Obama Merchandise a Big Seller at NBC Store

Can you celebrate the Obama presidency at NBC?

Yes you can.

If you're a fan of all things Obama, NBC Universal's online store has no fewer than 29 options for your buying pleasure -- from a shirt with the president's picture proclaiming "YES WE DID"...to both of his books...to a special inauguration DVD...to a refrigerator magnet of the first couple.

And don't forget the Barack Obama Action Figure -- yours for $15, plus tax.

You can buy them online -- or at NBC Universal's retail store in New York.

Some analysts say it's good business, that NBC is simply offering what people want to buy. They point out that the adult version of the “YES WE DID” shirt ($25) was so popular, it sold out on the Web site.

But others note that there is no merchandise available that shows support for the other side of the political aisle. And they question whether the political bent of the items on sale are healthy for a corporation that operates an impartial news outlet.

Some of NBC’s item descriptions would seem to support that notion: "Bring reform to your refrigerator. Or at least keep company with the President while you're at work, with the Barack Obama Magnet," one item description reads.

"From Yes We Can to Yes We Did! Celebrate Barack Obama's historic victory with the new 'Yes We Did' Unisex T-Shirt," reads another.

But if your favorite color in the red, white and blue just happens to be red, you're out of luck.

There are no t-shirts or refrigerator magnets for George and Laura Bush, and NBC did not say whether it ever sold Bush items after his victory in 2000.

The CBS and ABC online stores sell books about the president, but no merchandise. Fox and CNN do not sell books or gear.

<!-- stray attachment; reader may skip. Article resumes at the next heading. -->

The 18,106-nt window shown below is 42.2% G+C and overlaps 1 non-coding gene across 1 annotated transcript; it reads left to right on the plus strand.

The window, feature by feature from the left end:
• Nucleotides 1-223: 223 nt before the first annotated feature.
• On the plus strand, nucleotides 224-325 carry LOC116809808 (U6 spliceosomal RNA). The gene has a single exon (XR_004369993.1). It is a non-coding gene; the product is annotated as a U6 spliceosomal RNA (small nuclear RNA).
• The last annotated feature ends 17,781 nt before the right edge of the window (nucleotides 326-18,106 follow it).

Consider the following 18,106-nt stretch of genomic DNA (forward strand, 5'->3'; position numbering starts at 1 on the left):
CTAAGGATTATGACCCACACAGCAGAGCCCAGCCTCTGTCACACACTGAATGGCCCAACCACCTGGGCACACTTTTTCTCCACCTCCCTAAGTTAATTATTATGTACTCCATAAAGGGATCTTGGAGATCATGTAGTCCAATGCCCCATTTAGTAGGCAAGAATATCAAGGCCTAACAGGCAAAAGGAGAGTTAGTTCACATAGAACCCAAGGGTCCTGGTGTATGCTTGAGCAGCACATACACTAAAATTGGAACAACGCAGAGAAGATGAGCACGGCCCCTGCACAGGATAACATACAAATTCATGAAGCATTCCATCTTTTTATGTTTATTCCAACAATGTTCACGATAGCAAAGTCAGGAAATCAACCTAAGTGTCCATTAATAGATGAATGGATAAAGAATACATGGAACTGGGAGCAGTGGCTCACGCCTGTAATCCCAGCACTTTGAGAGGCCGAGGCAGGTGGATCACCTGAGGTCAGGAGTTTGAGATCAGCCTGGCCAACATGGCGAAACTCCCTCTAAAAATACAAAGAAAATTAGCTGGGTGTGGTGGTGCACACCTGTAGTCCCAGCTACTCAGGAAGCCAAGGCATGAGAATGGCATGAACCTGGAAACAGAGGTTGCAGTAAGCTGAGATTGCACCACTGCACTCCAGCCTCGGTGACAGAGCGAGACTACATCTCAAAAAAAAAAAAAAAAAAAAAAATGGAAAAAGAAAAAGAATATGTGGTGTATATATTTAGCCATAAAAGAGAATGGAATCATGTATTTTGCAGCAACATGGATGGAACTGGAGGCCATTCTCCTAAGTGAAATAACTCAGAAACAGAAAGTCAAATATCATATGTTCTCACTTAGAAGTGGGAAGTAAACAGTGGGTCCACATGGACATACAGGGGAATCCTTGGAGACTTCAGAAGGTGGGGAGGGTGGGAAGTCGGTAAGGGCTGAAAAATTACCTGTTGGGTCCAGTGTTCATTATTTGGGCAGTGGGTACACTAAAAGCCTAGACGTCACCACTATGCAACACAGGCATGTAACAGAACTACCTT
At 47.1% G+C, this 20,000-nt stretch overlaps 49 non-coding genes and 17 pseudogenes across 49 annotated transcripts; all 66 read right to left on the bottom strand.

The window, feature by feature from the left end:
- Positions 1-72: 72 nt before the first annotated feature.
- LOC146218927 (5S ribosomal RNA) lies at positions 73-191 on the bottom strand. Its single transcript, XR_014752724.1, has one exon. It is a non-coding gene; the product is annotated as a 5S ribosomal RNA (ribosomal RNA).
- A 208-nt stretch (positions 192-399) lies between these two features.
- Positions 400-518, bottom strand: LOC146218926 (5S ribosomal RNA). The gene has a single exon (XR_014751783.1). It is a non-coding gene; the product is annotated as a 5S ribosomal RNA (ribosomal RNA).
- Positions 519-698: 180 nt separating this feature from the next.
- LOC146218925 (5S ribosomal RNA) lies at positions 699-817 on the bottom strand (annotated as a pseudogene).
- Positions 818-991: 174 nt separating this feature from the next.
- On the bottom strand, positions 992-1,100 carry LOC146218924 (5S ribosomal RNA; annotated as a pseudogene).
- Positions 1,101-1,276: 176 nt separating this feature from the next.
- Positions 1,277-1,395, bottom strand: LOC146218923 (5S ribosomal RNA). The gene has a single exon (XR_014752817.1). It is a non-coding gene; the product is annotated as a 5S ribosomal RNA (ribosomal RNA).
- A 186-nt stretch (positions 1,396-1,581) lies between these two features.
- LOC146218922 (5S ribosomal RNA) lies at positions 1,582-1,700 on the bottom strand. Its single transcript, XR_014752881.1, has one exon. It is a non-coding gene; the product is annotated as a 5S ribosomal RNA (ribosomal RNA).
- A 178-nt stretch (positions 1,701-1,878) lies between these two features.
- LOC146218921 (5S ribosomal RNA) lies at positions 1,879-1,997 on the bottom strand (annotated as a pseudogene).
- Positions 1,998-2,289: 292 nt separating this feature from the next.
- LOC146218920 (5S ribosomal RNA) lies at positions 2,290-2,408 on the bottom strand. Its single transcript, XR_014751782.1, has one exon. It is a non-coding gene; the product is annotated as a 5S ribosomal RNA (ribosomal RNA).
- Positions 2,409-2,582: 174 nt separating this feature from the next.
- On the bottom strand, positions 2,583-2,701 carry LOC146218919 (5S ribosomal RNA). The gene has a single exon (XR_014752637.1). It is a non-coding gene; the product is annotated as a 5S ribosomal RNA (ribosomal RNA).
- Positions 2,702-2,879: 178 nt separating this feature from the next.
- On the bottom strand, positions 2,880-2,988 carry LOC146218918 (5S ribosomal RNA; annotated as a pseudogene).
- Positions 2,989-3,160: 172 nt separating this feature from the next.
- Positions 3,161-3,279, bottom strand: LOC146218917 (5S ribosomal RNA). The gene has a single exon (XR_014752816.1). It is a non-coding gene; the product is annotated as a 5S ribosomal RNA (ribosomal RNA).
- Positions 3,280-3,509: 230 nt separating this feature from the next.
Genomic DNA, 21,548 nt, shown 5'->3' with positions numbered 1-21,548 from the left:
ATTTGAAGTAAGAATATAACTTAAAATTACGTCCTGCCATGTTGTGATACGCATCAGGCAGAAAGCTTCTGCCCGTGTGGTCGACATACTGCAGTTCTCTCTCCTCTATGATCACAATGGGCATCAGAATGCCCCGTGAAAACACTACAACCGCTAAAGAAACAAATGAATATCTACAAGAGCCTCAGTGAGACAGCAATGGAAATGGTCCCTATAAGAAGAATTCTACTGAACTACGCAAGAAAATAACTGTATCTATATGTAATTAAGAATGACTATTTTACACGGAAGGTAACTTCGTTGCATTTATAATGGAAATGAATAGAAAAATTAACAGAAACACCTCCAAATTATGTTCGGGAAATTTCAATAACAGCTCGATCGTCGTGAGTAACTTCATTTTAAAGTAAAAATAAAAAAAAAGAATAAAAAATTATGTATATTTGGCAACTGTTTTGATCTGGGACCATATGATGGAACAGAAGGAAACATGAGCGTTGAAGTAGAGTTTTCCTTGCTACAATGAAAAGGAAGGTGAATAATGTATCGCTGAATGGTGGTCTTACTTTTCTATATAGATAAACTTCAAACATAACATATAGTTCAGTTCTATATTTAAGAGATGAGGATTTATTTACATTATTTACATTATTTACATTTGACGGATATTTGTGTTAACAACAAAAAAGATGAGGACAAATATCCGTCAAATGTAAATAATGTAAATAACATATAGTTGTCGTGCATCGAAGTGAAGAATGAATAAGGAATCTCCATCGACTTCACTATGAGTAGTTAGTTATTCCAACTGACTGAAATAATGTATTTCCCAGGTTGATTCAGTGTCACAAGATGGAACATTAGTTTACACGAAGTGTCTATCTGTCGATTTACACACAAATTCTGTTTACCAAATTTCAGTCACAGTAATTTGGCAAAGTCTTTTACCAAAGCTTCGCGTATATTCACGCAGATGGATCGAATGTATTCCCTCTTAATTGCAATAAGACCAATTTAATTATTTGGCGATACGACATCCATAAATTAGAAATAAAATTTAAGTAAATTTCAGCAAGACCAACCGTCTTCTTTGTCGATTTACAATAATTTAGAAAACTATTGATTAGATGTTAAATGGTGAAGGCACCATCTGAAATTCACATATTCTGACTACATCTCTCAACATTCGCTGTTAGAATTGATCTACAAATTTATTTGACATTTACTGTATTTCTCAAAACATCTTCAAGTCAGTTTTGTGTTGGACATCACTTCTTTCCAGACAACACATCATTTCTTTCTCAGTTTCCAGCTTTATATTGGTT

Some journalism ethics scholars said NBC Universal's focus on Obama merchandise was unseemly for a media outlet.

"The NBC Universal Store stands out for the amount of pro-Obama trinkets and gadgets and promotional material it sells. Its nearest competitor is CBS, which has a dozen items...books and the 60 Minutes interview with Obama,” DePaul University journalism professor Bruce Evensen said.

"The [NBC] site seems like a campaign stop for those following their messiah...The appearance that NBC isn't reporting the news with fairness, balance and impartiality -- but is instead cheerleading -- is apparent," he said.

But others said the sale of Obama items appeared to be nothing more than a smart business decision.

"I think it indicates that NBC thinks it can make money from selling Obama items but not from McCain or Bush items," said Eric Alterman, author of the book, "What Liberal Media?" and an English and journalism professor at Brooklyn College in New York.

Joe Luppino-Esposito, a conservative blogger who spotted the shirts for sale, agreed that selling only Obama gear could be a good business decision, but he said that it reflected network bias nonetheless.

"It's definitely possible that it's a business decision, but I think that a news organization should always be careful in selling products that aren't so blatant in showing a bias," he said.

Jane Kirtley, executive director of the University of Minnesota’s Silha Center for Media Ethics and Law, said, "I would agree that it is problematic when you have an entity that has a news division to appear to be taking a partisan line. When you're selling memorabilia that supports anybody who prevailed in an election, you run the risk of being labeled as having a partisan affiliation."

"To me, whatever money they're making off of this, it's not worth it. It undermines any attempt to represent itself as a nonpartisan entity," she said.

But Alterman said the idea that the Obama merchandise reflects on the reporting at NBC and MSNBC was "almost comically stupid."

"Do these conservatives think that the person making the decision of what items to sell in the NBC gift shops is the person giving orders about how to slant the politics of NBC news?" he asked.

"What about the choice of beverage sales in the cafeteria?"

Liberal media watch groups Media Matters and Fairness and Accuracy in Reporting declined to comment on the issue.